“I lived in Afghanistan when it was very governable, from 1964 to 1974,” said Thomas E. Gouttierre, director of the Center for Afghanistan Studies at the University of Nebraska, Omaha, who met recently in Kabul with Gen. Stanley A. McChrystal, the top NATO commander in Afghanistan. Mr. Gouttierre, who spent his decade in the country as a Peace Corps volunteer, a Fulbright scholar and the national basketball team’s coach, said, “I’ve always thought it was one of the most beautiful places in the world.”
This is our life, and as the only two Westerners living permanently in Kandahar without blast walls and intrusive security restrictions to protect us, it has been a mix of isolation, boredom, disarmingly potent realizations, and outright depression in the face of what is happening. In our 18 months here, we have witnessed up close the ruinous consequences of a conflict in which no party has clean hands. We have spent countless hours talking with people of all persuasions in Kandahar, from mujahedeen who fought against the Soviets in the 1980s, to guerrillas who fought alongside the Taliban in the 1990s, to Afghans who fight against the Kabul government and foreign forces today. And we have learned that Kandahar defies simple categorization; far more understanding is necessary before we can appreciate how (and how many) mistakes have been made by the Western countries waging war here, let alone begin crafting a vision for the future.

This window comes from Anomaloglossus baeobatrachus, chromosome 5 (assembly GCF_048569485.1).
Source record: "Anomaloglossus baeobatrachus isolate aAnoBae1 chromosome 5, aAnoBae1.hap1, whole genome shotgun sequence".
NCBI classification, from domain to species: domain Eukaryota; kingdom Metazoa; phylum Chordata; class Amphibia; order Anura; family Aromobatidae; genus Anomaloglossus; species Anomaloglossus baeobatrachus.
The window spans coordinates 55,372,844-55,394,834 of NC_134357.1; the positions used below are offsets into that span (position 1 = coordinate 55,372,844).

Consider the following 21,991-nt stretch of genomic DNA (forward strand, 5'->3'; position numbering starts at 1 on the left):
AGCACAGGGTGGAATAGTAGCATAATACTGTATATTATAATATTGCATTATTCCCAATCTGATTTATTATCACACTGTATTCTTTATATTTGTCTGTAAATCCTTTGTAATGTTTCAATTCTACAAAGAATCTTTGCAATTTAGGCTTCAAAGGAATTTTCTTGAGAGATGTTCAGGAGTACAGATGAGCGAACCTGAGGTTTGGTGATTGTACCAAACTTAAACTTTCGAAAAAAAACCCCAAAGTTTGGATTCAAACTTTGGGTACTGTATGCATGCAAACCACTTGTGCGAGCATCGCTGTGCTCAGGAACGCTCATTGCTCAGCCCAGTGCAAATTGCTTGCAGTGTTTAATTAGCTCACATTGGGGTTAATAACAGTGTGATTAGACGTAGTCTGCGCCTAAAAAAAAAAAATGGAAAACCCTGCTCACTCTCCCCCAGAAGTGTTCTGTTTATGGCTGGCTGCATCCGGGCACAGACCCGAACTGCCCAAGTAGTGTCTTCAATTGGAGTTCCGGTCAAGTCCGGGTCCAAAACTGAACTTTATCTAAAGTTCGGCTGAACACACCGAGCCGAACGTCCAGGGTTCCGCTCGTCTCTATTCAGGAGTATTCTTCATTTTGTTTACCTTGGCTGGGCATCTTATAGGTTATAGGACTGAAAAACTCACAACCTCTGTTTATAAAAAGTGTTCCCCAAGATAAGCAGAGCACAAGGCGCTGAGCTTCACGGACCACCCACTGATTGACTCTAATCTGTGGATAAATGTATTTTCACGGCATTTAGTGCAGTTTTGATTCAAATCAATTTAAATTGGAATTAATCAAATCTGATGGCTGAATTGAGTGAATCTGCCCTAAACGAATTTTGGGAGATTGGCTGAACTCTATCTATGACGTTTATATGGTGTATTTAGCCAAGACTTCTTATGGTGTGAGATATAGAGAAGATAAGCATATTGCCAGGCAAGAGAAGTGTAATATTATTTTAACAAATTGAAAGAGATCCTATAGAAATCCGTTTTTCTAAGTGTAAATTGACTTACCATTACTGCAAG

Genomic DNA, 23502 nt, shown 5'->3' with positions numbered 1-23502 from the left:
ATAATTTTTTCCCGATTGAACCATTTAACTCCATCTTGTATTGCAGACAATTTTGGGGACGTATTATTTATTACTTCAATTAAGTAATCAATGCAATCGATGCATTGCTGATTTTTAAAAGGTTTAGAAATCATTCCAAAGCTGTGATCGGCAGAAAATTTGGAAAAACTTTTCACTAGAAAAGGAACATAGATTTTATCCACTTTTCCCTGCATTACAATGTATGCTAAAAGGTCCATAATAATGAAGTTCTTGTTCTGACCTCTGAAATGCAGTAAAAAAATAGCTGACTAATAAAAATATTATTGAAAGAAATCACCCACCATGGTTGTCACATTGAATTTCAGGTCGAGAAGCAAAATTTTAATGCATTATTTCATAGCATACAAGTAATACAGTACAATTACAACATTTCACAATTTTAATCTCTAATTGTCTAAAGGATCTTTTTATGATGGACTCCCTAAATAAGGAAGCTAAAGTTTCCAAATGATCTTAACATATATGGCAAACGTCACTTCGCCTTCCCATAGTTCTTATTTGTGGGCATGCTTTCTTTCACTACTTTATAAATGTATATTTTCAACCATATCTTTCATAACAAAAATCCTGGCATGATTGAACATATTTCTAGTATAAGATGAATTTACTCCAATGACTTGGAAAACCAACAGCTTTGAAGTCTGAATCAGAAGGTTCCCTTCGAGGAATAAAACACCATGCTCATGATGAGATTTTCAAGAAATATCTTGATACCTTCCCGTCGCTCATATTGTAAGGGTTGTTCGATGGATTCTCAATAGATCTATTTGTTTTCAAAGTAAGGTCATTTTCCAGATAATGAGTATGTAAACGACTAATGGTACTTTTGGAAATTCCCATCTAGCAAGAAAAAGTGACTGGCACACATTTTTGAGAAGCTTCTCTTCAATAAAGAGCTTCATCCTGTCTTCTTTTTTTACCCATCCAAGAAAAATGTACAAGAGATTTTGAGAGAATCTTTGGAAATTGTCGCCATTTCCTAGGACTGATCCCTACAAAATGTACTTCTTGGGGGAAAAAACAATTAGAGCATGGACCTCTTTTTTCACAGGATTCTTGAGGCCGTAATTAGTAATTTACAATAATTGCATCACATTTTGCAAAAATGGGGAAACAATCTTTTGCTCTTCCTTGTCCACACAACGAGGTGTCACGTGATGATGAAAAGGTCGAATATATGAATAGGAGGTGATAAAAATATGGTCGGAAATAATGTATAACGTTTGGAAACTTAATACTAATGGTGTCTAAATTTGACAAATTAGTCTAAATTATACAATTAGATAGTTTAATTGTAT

Our Kandahar has many faces, though, not all branded by conflict. Life here is also about swimming in the nearby Arghandab River, enjoying the cool caramel taste of sheer yakh, and sitting among the branches of a friend’s pomegranate orchard. It’s listening to tales of the past 30 years told by those who directly influenced the course of history, and it’s watching the traditional atan dance at wedding celebrations.